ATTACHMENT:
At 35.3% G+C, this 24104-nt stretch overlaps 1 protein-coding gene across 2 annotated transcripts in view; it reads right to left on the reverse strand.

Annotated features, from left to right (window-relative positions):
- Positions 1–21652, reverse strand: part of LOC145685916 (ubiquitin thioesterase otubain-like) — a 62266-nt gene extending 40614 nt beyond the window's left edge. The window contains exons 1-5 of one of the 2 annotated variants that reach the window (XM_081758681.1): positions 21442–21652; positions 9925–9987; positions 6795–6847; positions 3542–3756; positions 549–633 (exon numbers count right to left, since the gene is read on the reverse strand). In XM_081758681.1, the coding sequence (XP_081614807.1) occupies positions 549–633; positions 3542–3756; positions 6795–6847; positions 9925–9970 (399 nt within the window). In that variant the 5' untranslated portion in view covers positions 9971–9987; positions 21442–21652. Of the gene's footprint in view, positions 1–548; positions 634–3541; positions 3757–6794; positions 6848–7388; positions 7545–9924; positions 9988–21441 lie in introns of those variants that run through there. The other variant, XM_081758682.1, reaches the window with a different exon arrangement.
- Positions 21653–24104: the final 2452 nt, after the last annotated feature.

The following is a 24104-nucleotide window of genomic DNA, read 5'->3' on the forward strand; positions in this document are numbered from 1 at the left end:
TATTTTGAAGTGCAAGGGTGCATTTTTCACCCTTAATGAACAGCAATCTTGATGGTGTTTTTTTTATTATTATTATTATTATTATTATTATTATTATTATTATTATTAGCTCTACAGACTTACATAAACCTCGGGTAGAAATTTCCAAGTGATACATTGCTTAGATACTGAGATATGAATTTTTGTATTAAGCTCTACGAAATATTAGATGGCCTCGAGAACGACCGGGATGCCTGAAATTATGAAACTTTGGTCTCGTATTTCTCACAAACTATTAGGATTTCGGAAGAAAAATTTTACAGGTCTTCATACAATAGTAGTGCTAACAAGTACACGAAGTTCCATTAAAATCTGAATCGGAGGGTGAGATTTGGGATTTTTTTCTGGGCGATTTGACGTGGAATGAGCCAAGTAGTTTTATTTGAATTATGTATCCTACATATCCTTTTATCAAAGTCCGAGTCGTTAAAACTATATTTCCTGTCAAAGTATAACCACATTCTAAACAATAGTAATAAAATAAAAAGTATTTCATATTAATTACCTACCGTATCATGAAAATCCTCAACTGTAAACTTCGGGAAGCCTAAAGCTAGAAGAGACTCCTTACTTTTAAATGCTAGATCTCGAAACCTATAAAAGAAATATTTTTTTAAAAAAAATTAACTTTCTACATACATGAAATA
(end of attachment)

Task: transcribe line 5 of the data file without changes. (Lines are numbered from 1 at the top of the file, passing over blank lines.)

The following is a 24104-nucleotide window of genomic DNA, read 5'->3' on the forward strand; positions in this document are numbered from 1 at the left end: